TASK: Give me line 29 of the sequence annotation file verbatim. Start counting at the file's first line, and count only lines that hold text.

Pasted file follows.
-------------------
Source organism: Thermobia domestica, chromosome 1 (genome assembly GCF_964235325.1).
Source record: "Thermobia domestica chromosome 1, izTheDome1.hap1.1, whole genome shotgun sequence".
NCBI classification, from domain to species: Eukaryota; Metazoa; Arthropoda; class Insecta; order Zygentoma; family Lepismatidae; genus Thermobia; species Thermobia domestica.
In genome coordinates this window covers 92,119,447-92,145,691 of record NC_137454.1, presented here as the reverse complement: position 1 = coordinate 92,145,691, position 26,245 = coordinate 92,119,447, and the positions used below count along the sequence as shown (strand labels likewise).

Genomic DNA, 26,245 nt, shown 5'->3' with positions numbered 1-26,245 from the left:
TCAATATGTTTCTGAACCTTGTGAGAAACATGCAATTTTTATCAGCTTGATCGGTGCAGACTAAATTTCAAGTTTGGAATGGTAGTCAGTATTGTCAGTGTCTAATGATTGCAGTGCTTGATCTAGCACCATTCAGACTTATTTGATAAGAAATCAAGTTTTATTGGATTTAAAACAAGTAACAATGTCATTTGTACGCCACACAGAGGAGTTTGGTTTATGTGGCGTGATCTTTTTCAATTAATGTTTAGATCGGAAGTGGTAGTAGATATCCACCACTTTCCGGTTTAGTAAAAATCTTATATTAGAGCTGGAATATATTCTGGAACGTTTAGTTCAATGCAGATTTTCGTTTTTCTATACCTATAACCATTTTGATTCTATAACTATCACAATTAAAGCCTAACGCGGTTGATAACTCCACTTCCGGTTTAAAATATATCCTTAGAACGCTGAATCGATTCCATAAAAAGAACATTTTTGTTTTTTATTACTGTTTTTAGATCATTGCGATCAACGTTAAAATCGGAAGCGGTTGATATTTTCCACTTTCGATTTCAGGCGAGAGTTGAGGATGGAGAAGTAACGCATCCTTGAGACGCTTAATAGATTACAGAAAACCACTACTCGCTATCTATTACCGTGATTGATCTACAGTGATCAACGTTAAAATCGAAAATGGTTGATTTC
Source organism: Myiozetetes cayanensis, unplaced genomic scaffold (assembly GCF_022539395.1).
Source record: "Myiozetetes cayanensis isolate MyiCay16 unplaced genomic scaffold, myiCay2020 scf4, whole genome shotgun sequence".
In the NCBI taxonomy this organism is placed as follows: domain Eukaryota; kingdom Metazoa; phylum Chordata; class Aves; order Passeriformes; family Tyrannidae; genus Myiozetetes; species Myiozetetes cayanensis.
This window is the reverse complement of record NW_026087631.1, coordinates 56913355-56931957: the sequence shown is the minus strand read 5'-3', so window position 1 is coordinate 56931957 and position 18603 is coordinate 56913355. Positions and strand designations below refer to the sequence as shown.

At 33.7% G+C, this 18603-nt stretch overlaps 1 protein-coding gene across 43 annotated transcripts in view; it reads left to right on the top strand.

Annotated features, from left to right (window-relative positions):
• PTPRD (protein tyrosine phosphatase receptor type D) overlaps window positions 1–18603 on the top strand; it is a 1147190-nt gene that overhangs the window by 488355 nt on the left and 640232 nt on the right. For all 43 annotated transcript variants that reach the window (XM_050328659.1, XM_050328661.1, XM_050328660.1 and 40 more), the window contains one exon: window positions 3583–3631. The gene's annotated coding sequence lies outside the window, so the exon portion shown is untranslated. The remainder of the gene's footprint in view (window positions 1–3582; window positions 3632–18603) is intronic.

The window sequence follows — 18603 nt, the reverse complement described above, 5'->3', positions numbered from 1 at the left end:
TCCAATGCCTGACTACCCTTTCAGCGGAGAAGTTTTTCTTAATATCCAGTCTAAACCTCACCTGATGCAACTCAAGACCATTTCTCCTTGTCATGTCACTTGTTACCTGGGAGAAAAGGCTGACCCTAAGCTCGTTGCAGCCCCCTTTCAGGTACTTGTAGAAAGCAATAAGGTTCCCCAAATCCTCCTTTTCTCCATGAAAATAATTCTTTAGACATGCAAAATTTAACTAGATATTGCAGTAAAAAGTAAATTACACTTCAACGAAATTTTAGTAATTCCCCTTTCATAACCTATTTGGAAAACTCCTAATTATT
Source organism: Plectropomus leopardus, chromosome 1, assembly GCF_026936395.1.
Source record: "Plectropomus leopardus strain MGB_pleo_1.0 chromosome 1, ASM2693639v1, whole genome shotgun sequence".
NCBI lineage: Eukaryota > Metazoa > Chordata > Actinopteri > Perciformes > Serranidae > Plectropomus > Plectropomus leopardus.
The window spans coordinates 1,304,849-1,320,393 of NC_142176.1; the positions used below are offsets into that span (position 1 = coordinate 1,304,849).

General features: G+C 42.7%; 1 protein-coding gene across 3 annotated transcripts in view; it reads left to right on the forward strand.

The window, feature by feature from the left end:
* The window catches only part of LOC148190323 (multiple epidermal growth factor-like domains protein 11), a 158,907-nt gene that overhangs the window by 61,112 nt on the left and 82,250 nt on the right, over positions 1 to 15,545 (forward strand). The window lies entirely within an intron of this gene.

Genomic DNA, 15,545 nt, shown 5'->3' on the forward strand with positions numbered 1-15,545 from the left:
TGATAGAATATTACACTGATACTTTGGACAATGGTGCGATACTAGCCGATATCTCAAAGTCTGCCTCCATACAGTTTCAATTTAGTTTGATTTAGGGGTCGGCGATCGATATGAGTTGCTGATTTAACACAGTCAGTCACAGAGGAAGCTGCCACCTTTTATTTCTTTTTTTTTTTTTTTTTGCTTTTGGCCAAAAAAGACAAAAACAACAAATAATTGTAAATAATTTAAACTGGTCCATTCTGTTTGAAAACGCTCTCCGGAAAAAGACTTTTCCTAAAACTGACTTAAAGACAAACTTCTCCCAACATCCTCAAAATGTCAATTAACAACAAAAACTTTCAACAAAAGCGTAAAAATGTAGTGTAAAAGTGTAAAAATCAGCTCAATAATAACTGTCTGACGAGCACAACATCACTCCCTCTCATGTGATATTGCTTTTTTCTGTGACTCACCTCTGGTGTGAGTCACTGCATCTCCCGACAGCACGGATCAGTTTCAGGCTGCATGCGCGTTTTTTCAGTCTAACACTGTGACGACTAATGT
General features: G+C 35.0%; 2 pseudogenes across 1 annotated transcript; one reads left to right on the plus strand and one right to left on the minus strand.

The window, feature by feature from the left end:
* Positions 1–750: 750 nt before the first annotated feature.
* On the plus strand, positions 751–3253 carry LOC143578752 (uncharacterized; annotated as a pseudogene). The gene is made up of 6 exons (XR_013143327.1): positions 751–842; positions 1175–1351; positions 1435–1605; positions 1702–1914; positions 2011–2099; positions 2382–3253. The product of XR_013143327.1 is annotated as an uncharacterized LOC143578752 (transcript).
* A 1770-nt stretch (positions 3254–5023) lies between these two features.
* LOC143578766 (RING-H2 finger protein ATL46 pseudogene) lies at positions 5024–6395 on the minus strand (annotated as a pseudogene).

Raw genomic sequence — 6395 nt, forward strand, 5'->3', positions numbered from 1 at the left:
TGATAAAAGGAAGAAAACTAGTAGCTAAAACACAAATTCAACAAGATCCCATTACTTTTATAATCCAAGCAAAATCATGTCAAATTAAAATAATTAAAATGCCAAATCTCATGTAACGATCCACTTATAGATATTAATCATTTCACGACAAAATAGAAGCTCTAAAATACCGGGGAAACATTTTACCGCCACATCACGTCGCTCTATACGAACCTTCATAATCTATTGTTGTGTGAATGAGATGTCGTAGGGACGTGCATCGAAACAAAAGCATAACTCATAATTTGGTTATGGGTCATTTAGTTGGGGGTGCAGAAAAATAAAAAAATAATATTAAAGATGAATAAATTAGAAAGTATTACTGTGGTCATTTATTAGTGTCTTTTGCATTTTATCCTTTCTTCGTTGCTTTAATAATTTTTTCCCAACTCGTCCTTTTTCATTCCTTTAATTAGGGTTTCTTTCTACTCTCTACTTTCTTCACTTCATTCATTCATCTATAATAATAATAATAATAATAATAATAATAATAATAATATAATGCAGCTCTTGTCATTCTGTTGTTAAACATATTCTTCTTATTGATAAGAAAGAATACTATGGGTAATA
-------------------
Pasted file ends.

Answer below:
* A 1770-nt stretch (positions 3254–5023) lies between these two features.